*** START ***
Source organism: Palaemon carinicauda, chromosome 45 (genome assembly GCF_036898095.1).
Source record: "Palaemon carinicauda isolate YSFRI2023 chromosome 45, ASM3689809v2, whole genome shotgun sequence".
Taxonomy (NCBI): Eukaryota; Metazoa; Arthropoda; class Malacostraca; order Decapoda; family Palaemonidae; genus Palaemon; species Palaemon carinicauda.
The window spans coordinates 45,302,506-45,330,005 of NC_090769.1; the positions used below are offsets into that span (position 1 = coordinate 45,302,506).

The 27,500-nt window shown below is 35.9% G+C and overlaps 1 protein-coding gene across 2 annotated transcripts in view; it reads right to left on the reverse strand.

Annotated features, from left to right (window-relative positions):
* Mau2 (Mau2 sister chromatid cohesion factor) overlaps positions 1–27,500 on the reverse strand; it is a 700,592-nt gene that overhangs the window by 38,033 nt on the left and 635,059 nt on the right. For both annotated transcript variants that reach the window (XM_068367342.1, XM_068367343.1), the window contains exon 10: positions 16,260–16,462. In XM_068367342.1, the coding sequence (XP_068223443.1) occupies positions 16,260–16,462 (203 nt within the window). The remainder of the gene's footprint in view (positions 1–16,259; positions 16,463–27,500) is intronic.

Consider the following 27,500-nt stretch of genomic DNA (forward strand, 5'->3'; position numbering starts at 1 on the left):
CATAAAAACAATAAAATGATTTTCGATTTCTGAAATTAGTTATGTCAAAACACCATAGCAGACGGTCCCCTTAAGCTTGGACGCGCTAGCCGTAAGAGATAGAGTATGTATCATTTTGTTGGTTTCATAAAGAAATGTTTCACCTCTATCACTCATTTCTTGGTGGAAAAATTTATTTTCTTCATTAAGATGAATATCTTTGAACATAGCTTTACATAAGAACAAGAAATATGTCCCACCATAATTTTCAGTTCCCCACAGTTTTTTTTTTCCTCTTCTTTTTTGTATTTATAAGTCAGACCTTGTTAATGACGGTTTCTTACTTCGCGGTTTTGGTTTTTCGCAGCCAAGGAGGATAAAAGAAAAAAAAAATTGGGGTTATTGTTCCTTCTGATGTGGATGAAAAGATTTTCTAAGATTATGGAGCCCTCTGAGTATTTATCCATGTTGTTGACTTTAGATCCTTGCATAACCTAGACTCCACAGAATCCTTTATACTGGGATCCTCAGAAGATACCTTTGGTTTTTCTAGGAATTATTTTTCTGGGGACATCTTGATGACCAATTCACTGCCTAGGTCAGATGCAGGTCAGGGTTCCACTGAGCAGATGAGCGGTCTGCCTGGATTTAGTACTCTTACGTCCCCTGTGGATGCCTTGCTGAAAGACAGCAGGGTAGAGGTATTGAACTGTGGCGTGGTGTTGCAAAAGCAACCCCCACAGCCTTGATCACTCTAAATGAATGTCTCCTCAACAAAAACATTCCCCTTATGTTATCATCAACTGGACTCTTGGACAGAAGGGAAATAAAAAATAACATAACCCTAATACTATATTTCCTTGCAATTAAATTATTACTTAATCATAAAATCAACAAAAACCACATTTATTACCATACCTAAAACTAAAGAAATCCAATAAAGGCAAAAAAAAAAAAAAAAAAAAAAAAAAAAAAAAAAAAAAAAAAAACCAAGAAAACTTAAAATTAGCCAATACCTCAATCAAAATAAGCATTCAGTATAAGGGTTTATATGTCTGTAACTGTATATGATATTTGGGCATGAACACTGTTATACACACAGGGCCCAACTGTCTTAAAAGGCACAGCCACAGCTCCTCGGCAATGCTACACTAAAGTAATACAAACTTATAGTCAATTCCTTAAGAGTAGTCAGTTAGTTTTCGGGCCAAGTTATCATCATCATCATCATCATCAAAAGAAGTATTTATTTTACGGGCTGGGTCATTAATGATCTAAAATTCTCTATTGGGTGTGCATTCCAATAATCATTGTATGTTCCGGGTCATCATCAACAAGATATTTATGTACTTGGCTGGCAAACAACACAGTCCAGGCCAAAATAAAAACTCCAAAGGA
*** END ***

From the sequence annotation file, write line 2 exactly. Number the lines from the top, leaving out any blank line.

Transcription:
Source record: "Palaemon carinicauda isolate YSFRI2023 chromosome 45, ASM3689809v2, whole genome shotgun sequence".